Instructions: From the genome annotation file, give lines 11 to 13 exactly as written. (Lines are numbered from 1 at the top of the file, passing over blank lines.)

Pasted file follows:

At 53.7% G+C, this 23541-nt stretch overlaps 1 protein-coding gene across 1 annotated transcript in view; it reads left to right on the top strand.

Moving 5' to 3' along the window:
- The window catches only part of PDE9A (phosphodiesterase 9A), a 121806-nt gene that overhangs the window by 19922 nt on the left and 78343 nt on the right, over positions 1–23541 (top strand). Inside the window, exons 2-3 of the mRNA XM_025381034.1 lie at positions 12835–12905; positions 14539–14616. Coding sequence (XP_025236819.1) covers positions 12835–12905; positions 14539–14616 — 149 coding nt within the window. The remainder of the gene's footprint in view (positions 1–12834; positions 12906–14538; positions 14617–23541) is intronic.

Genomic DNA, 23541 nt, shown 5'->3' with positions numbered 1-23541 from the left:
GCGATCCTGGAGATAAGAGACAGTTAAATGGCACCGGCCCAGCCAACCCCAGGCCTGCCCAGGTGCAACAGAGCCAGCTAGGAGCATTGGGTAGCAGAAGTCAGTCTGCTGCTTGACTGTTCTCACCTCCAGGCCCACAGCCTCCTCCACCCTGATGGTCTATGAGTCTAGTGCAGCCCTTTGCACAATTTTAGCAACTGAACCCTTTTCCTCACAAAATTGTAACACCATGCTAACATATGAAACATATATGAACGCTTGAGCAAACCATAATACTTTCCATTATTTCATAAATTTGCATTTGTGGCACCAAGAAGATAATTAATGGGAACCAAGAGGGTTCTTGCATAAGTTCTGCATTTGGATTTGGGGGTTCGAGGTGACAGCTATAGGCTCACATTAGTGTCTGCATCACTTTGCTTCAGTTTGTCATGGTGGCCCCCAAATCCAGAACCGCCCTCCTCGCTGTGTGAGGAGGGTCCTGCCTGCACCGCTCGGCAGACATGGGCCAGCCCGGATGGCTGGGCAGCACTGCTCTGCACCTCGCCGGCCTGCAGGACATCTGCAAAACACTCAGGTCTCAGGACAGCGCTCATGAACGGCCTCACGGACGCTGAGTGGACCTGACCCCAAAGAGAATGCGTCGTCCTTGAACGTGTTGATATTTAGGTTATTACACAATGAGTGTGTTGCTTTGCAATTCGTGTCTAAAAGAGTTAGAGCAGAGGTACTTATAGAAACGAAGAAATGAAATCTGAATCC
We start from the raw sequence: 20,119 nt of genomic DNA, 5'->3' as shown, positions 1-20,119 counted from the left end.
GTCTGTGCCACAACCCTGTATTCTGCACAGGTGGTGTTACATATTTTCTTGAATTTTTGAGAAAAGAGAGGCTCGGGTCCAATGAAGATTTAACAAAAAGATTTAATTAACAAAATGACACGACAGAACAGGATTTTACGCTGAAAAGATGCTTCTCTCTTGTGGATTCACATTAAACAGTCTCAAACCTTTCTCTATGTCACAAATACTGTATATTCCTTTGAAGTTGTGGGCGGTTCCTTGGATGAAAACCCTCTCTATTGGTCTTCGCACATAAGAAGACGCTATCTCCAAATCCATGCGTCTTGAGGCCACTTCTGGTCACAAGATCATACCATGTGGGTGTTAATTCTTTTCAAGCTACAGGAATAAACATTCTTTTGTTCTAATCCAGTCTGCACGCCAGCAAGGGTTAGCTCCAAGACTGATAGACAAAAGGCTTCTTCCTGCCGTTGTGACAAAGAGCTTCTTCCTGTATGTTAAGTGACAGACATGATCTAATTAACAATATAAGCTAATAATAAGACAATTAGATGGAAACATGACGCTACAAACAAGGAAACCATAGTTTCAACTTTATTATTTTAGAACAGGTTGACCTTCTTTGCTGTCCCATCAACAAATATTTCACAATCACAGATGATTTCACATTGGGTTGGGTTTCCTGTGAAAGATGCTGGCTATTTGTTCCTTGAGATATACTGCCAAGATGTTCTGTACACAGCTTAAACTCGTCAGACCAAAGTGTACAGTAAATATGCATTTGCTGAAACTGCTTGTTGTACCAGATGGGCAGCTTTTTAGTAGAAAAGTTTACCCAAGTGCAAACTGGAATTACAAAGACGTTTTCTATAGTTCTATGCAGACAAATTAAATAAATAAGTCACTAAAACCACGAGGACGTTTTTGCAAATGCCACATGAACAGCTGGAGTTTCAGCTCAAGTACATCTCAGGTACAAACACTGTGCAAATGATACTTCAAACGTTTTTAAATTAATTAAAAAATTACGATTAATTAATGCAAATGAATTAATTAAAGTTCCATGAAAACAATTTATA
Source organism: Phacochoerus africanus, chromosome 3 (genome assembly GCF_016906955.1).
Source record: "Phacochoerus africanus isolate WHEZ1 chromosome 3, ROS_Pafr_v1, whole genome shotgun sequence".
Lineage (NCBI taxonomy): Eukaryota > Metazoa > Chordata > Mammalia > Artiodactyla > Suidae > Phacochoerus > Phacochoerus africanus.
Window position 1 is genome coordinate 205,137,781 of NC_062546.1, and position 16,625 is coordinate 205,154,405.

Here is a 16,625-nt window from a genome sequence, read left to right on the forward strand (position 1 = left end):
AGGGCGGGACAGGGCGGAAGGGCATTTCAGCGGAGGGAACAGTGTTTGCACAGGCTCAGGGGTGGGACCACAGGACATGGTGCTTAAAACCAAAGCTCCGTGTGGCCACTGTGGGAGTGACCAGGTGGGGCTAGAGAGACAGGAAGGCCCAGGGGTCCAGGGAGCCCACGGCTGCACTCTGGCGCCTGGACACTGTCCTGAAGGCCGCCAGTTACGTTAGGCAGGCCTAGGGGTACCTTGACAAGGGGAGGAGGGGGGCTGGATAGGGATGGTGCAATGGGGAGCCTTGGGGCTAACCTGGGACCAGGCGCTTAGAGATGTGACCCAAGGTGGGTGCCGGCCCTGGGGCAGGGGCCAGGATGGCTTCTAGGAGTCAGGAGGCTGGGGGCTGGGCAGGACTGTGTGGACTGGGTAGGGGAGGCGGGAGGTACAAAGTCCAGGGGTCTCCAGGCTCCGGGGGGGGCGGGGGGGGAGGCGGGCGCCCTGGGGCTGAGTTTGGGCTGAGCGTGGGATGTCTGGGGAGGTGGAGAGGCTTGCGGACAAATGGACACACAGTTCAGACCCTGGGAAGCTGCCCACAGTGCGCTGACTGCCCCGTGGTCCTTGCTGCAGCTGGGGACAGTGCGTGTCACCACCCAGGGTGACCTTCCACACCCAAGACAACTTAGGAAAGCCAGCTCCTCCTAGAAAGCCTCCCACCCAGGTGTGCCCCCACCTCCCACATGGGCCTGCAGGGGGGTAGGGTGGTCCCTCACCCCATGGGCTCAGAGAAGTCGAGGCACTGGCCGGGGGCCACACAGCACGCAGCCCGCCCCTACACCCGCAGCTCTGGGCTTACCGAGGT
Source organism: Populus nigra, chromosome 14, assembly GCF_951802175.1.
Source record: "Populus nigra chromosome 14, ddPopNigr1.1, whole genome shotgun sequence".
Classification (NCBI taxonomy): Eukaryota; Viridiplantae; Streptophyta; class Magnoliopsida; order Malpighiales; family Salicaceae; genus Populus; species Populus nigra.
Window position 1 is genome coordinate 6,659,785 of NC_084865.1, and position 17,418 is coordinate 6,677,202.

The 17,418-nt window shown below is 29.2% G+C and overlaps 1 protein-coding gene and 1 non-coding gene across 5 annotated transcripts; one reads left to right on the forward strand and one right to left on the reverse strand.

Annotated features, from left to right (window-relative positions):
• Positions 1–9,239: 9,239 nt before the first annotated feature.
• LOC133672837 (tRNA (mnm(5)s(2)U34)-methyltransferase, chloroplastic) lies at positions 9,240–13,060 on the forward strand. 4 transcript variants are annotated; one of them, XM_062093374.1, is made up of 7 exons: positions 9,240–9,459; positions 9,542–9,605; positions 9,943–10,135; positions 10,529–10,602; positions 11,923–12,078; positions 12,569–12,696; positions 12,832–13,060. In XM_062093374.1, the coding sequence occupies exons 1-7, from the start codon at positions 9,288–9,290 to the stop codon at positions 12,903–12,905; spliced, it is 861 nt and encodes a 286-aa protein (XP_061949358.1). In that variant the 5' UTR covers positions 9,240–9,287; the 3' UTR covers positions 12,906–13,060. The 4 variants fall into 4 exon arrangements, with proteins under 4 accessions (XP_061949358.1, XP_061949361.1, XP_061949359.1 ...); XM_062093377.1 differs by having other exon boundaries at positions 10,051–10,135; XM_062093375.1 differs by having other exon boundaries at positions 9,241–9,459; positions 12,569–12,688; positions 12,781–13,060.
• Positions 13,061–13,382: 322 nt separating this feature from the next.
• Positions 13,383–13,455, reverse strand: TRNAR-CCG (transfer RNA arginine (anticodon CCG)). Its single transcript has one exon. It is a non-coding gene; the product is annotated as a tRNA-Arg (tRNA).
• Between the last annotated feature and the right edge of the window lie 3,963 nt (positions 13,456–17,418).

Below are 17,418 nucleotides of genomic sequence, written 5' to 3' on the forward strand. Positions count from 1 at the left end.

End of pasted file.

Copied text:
Window position 1 is genome coordinate 205,137,781 of NC_062546.1, and position 16,625 is coordinate 205,154,405.

Here is a 16,625-nt window from a genome sequence, read left to right on the forward strand (position 1 = left end):
AGGGCGGGACAGGGCGGAAGGGCATTTCAGCGGAGGGAACAGTGTTTGCACAGGCTCAGGGGTGGGACCACAGGACATGGTGCTTAAAACCAAAGCTCCGTGTGGCCACTGTGGGAGTGACCAGGTGGGGCTAGAGAGACAGGAAGGCCCAGGGGTCCAGGGAGCCCACGGCTGCACTCTGGCGCCTGGACACTGTCCTGAAGGCCGCCAGTTACGTTAGGCAGGCCTAGGGGTACCTTGACAAGGGGAGGAGGGGGGCTGGATAGGGATGGTGCAATGGGGAGCCTTGGGGCTAACCTGGGACCAGGCGCTTAGAGATGTGACCCAAGGTGGGTGCCGGCCCTGGGGCAGGGGCCAGGATGGCTTCTAGGAGTCAGGAGGCTGGGGGCTGGGCAGGACTGTGTGGACTGGGTAGGGGAGGCGGGAGGTACAAAGTCCAGGGGTCTCCAGGCTCCGGGGGGGGCGGGGGGGGAGGCGGGCGCCCTGGGGCTGAGTTTGGGCTGAGCGTGGGATGTCTGGGGAGGTGGAGAGGCTTGCGGACAAATGGACACACAGTTCAGACCCTGGGAAGCTGCCCACAGTGCGCTGACTGCCCCGTGGTCCTTGCTGCAGCTGGGGACAGTGCGTGTCACCACCCAGGGTGACCTTCCACACCCAAGACAACTTAGGAAAGCCAGCTCCTCCTAGAAAGCCTCCCACCCAGGTGTGCCCCCACCTCCCACATGGGCCTGCAGGGGGGTAGGGTGGTCCCTCACCCCATGGGCTCAGAGAAGTCGAGGCACTGGCCGGGGGCCACACAGCACGCAGCCCGCCCCTACACCCGCAGCTCTGGGCTTACCGAGGT